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Test Drive HTML Template

A decade or more later, single-page applications generated by JavaScript frameworks has become the normwe’re seeing a resurgence in popularity of server-side rendered HTML, also thanks to things like HTMX or turbine. Now, writing rich web UIs in traditional server-side languages ​​like Go or Java is not only possible, but a very attractive proposition.

Then we are faced with the problem of writing automated tests for the HTML portion of the web application.Although the JavaScript world continues to evolve powerful and complicated Methods for testing UI range from unit level to integrated to end-to-end. In other languages ​​we do not have such a rich set of available tools.

When writing web applications in Go or Java, HTML is typically generated through templates, which contain small pieces of logic. Of course it is possible to test them indirectly through end-to-end tests, but these tests are slow and expensive.

We can write unit tests that use CSS selectors to detect the presence and correct content of specific HTML elements in a file. Parameterizing these tests makes it easy to add new tests and clearly indicates what details each test is verifying. This approach works for any language that has access to an HTML parsing library that supports CSS selectors; examples are provided in Go and Java.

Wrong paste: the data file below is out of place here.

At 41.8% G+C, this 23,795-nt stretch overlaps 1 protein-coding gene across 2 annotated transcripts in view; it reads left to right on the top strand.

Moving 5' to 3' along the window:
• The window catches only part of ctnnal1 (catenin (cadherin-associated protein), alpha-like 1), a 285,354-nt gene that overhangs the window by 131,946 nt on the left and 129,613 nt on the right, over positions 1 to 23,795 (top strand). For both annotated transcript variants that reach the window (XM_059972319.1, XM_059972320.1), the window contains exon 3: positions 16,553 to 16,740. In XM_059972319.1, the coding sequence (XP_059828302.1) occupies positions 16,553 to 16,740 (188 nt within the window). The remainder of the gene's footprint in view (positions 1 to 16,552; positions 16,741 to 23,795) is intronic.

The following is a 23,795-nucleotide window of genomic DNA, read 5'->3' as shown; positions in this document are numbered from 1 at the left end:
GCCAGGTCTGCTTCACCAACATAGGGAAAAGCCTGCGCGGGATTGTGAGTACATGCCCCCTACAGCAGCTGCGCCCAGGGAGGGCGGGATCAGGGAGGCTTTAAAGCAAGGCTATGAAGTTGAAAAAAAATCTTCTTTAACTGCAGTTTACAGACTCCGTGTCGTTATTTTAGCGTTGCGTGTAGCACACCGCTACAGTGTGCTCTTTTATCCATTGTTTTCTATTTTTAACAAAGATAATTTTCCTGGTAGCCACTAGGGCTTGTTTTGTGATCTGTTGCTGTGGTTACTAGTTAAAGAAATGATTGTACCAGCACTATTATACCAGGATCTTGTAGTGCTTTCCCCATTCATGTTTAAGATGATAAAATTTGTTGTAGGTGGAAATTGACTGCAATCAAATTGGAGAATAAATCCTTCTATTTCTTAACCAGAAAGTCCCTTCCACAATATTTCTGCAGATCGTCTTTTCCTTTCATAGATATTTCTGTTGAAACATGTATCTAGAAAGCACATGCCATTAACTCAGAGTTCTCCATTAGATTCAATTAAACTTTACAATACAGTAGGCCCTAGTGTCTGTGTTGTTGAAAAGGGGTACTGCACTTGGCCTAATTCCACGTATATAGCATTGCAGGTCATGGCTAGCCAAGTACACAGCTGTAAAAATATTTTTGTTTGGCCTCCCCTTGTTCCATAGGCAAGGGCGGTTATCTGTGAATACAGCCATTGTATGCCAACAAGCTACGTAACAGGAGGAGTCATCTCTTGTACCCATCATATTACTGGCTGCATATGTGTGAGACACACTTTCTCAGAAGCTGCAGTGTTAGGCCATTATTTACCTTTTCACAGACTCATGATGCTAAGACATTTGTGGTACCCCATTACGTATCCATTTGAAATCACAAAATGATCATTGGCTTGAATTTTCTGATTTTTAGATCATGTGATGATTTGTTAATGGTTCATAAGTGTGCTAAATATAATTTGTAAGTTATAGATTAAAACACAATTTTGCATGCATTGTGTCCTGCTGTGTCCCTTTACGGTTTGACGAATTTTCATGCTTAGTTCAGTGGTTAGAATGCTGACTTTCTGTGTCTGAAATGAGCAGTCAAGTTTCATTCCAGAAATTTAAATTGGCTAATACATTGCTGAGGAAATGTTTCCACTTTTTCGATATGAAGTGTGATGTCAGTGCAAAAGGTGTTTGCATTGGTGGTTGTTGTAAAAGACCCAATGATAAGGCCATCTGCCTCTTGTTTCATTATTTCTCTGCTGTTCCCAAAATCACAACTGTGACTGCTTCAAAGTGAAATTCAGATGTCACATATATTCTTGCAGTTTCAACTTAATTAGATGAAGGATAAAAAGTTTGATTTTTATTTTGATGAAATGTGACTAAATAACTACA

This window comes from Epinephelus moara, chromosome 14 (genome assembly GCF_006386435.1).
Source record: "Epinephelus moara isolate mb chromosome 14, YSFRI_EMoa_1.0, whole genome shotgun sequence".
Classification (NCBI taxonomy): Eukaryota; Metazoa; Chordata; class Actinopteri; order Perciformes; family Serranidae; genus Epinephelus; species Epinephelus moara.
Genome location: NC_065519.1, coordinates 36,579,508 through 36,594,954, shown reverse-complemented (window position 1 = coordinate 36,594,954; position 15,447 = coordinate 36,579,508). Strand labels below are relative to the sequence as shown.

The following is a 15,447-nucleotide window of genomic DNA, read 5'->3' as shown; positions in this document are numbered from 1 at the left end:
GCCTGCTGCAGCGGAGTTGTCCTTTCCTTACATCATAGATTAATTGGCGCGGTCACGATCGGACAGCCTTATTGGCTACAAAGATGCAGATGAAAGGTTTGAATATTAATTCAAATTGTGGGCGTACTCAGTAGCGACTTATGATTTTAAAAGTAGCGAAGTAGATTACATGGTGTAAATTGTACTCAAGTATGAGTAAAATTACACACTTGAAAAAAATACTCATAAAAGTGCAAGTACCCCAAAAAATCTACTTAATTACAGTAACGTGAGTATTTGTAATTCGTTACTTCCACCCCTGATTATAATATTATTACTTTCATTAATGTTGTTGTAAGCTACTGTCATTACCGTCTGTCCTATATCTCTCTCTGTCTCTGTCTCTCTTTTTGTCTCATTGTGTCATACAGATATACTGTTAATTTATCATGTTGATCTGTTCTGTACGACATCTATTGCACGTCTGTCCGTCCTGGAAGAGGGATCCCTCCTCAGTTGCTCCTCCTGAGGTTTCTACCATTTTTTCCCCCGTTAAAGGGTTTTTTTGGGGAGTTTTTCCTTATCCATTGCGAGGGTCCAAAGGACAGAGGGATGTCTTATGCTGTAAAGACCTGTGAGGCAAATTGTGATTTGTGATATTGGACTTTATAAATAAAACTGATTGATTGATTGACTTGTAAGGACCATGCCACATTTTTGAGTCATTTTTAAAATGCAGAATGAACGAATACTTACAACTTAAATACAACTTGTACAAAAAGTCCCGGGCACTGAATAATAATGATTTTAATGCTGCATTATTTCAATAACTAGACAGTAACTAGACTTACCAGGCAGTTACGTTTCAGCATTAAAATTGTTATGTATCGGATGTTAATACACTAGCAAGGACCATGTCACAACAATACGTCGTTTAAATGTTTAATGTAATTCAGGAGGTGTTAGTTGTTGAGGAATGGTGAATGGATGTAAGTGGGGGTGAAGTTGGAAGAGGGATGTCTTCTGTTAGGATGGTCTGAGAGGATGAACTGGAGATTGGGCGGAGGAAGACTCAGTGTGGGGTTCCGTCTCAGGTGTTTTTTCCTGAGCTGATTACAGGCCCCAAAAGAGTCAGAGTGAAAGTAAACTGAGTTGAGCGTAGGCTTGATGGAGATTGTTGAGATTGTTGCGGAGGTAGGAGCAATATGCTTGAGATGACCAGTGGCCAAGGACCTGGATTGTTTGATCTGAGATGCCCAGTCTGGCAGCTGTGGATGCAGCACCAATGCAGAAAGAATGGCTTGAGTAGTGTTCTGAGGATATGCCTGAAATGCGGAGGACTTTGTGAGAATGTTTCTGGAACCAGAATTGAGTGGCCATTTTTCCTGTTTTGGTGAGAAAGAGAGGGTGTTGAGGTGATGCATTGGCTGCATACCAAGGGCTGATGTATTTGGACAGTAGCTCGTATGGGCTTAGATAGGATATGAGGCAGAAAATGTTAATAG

motivation

Why test HTML templates? After all, the most reliable way to check if a template is valid is to render it as HTML and open it in a browser, right?

There is some truth to this; unit tests cannot prove that templates work as expected when rendered in a browser, so they need to be checked manually. If we make a mistake in the logic of the template, usually The template is broken in an obvious way, so errors are quickly discovered.

on the other hand:

  • Relying solely on manual testing is risky; what if we make a change that breaks the template, and we don’t test it because we think it won’t affect the template? We’ll get an error at runtime!
  • Templates often contain logic, such as if-then-else or iteration of an array of items, and we often need to display different content when the array is empty.With all these bits of logic, manually checking all cases quickly becomes unsustainable
  • Some errors are not visible in the browser. Browsers are very tolerant of inconsistencies in HTML, relying on heuristics to fix broken HTML, but then we may get different results in different browsers and on different devices. It’s a good idea to check that the HTML structure we established in the template is what we want it to be.